Every team is unique but we are starting to see patterns! - Mirror Mirror - Team Alignment

Alignment – or specifically, misalignment – is one of the biggest barriers to business performance today.  Strategies and initiatives fail because of it, yet many can’t find the tools to diagnose and address it.

It’s fascinating to discover that there usually is a core alignment issue at play within organizations that blocks effectiveness. What if you could spot that issue and start to unravel it?

We are starting to see an overall pattern about misalignment

We are seeing a pattern with our clients. It’s about a central alignment issue that when addressed, leaves other linked issues to fall away. The Mirror Mirror process identifies expensive alignment problems at play that are otherwise difficult to track down and deal with.

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Core alignment issues

Each core alignment issue is unique. Some modern organizations work in ambitiously challenging set-ups. For example, employees are based in different locations, and they work on short-term projects in cross-functional, self-managed teams. We found that with one client in this situation, while staff were proud and committed to doing great work, they felt overburdened and confused by a lack of strategic clarity.

CLIENT SITUATION: Staff from 27 nations are based in 8 countries within a matrix reporting structure. They work in project teams lasting up to a year with multi-disciplinary experts. When managed well, this kind of organizational set up represents the best of modern thinking about empowerment in action. Otherwise, it can make for a host of co-ordination and alignment issues. The HR Director was determined to keep steering it to the former.

We gathered perceptions on context and behaviours from each person and brought that data to a face-to-face offsite all-staff away day. Underneath all the insights we unearthed about shared pride and commitment, and, equally, about overwork and a lack of strategic clarity, there was a core alignment issue. It was simply about the definition of what ‘self-managment’ means in practice. The Management Team wanted to empower all teams to self-manage through devolved responsibility. People in those teams were embracing this responsibility, but largely felt unable to prioritise without guidance.

After a time, energy and motivation was overcome by friction, fatigue and disappointment. Without mutually understood priorities the workload and content had become too much. An ‘us and them’ situation took hold. These and other peripheral issues and complaints fogged the view.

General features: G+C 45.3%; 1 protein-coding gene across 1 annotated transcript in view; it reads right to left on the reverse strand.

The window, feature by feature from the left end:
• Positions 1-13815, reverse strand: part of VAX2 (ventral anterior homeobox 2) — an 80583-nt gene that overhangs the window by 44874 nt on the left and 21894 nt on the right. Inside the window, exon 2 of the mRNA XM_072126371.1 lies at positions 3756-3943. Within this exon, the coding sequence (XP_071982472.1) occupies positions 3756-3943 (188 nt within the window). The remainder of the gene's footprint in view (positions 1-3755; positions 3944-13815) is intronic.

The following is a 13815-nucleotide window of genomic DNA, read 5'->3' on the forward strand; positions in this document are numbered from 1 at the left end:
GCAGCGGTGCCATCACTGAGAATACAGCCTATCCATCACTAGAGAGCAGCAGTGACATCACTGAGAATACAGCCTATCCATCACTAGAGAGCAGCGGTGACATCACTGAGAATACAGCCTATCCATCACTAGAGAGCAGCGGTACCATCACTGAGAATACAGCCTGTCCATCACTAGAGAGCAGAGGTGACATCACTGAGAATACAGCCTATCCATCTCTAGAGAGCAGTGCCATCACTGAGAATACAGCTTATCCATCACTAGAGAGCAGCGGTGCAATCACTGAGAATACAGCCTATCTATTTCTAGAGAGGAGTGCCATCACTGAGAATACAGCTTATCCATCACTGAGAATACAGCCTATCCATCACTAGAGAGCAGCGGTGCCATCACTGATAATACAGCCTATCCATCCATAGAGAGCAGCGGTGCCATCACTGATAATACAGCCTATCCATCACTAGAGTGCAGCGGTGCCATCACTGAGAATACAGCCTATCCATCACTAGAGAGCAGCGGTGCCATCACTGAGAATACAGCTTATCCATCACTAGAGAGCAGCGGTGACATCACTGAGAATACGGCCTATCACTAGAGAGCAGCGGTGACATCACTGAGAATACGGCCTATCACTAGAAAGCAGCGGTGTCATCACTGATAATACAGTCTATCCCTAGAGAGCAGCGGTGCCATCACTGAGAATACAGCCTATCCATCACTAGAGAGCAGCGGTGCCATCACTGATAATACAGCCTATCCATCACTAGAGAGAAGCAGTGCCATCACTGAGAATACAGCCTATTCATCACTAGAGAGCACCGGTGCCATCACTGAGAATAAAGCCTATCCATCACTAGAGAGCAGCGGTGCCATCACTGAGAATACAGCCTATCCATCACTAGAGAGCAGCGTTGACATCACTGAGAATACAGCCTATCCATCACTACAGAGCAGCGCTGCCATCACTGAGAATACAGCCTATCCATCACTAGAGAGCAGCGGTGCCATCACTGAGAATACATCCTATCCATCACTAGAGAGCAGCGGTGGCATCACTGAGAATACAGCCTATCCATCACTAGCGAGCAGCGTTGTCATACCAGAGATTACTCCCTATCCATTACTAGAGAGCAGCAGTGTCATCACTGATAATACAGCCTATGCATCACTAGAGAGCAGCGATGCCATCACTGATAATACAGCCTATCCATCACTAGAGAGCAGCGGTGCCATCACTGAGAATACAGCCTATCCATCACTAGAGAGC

Looking at the data gave the teams an opportunity to stand back and bring the issues and opportunities to the fore, safely and constructively. The teams talked to the CEO and the key misalignment around how to prioritise in a self-managed construct became visible. The action to schedule regular planning meetings so that priorities and expectations could be set up front, was agreed.  It was as if the whole room exhaled.

Once added, this clarification step would unravel the multiple complaints and concerns that had become so overwhelming, such as work overload, lack of strategic clarity, and the inability to review and plan properly.

Assuming people are aligned

It’s easy to assume that people in an organization are aligned and “doing what they are supposed to do”. But in today’s organizations it’s far more likely that they are seeing and doing things differently – indeed, they are “doing what they think they are supposed to do.” Though these gaps do not usually stem from bad intentions, they nonetheless combine, like an invisible virus, to degrade collective focus and performance, costing time, money and energy.

In the past, organizations have either looked at flawed strategies or poor managerial performance as the main causes of misalignment, and specific tools with which seek out the actual root causes of misalignment have not been available. Mirror Mirror has emerged as such a tool, and is based on research that shows that the way people interact in teams (behaviours), determines how much of a common understanding they have about the challenges they face together (shared cognition). It goes on to show that both behaviours and shared cognition control team effectiveness. In other words, our approach helps people in organizations step back and clear the fog, safely and constructively.

Being in conversations at cross-purposes

CLIENT SITUATION: We had another client with a team whose understanding of their central, shared goal between team members was imperceptibly different: “Our goal is to translate idea A to context B”, vs “Our goal is to see how idea A needs to change in context B” vs “Our goal is to assess how context A differs from context B for the purposes of doing X.” Do they need to keep idea A or change it? Are they implementing, assessing, or assessing and planning based on a shared version of Idea A or their own version of it?

No doubt the team would have come across these contradicting directions fairly soon, but for a full-time innovation team, what is the cost of 2 – 3 weeks’ misalignment? And what is the ROI of addressing it sooner rather than later, or of avoiding a misdiagnosis?

Because people hear what they want to hear – or hear what makes sense to them – it transpired that conversations between the team members were being held at cross purposes on an ongoing basis.  It seems ridiculous that such misunderstandings could happen – but they do. We were able to identify, discuss and dissolve this issue early on.


Mirror Mirror is an innovative process that addresses team alignment issues in complex situations to improve performance. Discover more about how your people perceive things differently, why this is a key challenge in organizations today, and how a collective focus removes frustration and cost, while increasing engagement and effectiveness.